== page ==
Another crash and a possible Massachusetts ban spell more bad news for Robinhood.
Robinhood Suffers Outage
The Robinhood team announced the issue on Twitter last night. “We’re currently experiencing issues with crypto trading,” a brief note read.
It then followed up to say that crypto trading had been “partially restored.”
We’re currently experiencing issues with crypto trading. We’re working to resolve this as soon as possible. For the latest updates, check https://t.co/hS5J5eu1GV.
— Robinhood (@RobinhoodApp) April 16, 2021
The posts were met with a sea of complaints from Robinhood customers. Many accused the app of acting in bad faith.
“You guys experience issues every time the ‘peasants’ start to make money huh?” a Twitter user called Trent Westcamp wrote. “Sure as hell don’t have any issues taking it from everyone.”
“’Issues’” aka because DOGE is in rally mode we don’t want people to trade,” another user added.
Dogecoin surged last night, following a week-long rally that significantly outperformed the rest of the cryptocurrency market. It’s up 376% in the last week, trading at about $0.36 at publication.
Robinhood supports Dogecoin and targets its services in the retail investor market. Its tagline is “democratizing finance for all.”
Dogecoin has been a popular cryptocurrency of choice among the retail market this year, thanks in no small part to the drama that began with GameStop in January. Led by a group of traders on the /r/wallstreetbets subreddit, retail investors memorably pumped GME stocks 1,900% as part of a short squeeze against several hedge funds. They then turned their attention to other assets, including Dogecoin and silver.
Following the incident, Robinhood raised $2.4 billion to cover clearinghouse collateral (Robinhood claimed that a collateral crunch was why it had to suspend trading at the time).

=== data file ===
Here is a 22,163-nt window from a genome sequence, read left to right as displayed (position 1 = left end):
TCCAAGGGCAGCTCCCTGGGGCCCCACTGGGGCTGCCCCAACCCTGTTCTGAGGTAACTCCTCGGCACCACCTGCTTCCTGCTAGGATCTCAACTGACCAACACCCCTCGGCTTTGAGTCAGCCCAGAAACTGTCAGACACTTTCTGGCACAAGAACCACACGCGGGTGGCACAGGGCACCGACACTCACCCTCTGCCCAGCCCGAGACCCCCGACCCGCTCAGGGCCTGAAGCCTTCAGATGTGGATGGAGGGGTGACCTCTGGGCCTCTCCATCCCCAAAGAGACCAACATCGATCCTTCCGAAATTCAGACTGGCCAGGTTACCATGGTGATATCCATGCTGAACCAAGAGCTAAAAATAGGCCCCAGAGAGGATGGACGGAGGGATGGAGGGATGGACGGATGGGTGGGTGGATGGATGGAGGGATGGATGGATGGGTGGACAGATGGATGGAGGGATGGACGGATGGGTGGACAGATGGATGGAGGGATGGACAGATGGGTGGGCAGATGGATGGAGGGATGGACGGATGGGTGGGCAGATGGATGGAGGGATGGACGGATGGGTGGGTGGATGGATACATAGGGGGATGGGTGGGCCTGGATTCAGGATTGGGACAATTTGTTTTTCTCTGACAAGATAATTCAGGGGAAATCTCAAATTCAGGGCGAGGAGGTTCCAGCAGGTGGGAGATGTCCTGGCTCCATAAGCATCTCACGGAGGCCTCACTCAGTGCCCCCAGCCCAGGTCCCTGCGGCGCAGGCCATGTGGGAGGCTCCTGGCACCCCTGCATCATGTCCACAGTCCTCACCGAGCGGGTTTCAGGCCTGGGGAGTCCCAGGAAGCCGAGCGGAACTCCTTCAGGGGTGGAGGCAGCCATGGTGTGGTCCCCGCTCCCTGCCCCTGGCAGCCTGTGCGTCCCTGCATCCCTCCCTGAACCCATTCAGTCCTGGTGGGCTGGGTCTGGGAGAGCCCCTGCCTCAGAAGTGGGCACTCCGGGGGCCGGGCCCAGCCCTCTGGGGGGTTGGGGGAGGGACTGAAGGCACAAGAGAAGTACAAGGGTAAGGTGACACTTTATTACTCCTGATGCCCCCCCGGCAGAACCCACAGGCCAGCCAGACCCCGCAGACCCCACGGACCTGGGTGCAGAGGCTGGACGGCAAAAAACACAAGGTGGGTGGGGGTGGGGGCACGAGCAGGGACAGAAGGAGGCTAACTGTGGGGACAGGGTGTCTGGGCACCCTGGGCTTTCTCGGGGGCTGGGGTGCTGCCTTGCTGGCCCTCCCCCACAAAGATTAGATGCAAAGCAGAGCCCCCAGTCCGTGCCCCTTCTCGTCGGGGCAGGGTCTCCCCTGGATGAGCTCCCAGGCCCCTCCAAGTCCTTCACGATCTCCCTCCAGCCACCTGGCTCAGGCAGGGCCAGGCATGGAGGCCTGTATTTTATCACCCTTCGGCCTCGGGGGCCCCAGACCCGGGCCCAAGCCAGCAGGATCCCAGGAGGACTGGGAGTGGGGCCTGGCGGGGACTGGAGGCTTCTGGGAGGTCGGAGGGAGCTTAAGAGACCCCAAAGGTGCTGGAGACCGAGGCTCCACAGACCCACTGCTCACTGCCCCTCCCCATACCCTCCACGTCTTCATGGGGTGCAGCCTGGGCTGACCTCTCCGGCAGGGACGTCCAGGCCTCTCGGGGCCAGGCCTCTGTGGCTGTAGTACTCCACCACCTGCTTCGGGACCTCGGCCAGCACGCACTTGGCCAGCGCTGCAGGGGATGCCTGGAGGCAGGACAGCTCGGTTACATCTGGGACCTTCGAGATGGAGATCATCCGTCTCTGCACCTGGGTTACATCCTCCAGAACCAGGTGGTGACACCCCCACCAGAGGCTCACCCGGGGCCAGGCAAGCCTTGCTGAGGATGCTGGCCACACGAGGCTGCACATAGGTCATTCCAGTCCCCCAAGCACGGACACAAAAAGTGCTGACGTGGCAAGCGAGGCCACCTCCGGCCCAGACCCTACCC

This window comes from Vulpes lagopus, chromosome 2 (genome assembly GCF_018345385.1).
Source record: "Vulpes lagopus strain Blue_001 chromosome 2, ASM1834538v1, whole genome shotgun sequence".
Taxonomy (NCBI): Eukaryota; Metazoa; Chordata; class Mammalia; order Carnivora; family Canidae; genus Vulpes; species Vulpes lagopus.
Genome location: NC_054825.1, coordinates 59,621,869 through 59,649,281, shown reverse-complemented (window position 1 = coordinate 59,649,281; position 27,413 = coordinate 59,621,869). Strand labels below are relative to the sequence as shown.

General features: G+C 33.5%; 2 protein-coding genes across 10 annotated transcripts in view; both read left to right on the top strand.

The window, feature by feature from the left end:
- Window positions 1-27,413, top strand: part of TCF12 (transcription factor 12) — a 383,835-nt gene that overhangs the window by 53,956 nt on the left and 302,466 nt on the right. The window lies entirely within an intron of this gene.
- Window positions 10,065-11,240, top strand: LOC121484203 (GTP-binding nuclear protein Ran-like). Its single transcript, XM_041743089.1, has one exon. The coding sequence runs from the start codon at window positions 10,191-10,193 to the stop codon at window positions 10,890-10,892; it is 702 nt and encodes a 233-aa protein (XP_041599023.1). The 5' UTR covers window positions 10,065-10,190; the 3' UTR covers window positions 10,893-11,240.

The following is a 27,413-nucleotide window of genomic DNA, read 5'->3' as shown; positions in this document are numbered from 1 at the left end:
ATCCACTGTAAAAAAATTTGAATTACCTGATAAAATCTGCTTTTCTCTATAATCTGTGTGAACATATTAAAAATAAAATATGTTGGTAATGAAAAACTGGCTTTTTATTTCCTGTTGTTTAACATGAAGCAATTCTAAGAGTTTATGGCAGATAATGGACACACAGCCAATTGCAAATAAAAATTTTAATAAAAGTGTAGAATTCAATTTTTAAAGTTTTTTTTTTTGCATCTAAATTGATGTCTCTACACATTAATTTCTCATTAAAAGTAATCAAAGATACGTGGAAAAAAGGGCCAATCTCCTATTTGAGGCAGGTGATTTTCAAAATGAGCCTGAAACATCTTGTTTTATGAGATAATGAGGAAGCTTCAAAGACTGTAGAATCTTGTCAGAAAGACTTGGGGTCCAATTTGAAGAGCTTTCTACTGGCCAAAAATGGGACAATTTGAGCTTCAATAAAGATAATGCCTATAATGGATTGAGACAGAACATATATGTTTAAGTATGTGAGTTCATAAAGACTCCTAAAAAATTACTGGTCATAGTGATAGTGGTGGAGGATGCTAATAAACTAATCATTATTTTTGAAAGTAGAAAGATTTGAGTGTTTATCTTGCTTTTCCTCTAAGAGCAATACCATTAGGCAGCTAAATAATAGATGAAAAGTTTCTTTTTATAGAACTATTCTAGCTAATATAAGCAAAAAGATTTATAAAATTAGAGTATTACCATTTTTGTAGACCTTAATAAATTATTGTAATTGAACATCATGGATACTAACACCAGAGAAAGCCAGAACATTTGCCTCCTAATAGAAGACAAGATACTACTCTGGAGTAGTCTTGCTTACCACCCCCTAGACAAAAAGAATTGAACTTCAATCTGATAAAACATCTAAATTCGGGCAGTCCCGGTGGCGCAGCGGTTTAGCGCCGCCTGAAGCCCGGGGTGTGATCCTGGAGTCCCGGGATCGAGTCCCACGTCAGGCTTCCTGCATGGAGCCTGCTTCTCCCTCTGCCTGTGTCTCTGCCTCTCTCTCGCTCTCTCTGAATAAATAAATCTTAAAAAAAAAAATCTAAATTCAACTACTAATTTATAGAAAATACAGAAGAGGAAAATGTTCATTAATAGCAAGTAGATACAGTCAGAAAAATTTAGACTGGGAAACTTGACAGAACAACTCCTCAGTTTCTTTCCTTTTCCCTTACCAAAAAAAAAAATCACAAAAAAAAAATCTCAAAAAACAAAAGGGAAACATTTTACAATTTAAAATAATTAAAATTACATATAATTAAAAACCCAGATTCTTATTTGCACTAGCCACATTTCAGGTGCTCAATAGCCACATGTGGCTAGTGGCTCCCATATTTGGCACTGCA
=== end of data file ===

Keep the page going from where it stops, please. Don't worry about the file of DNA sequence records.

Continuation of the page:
Trading App Clashes With Regulators
The response to last night’s outage isn’t the only time Robinhood has come under fire this week. On Thursday, it was revealed that the Massachusetts Securities Division had issued a complaint to revoke the company’s license.
In a statement, the head of the division William Galvin said that Robinhood had failed to care for its customers responsibly. Robinhood had engaged in “aggressively inducing and enticing trading,” including customers “with little or no investment experience,” he said.
If passed, the rule would prevent Robinhood from operating in Massachusetts, potentially blocking out millions of customers.
Robinhood responded by filing a lawsuit to block the fiduciary rule that would make brokers liable for their customers’ interests. In a blog post, Robinhood said that the rule was an attack on its core principles. It read:
“The complaint reflects the old way of thinking: That new, younger, and more diverse investors don’t have a place in the markets. By trying to block Robinhood, the division is attempting to bring its residents back in time and reinstate the financial barriers that Robinhood was founded to break down.”
8 total views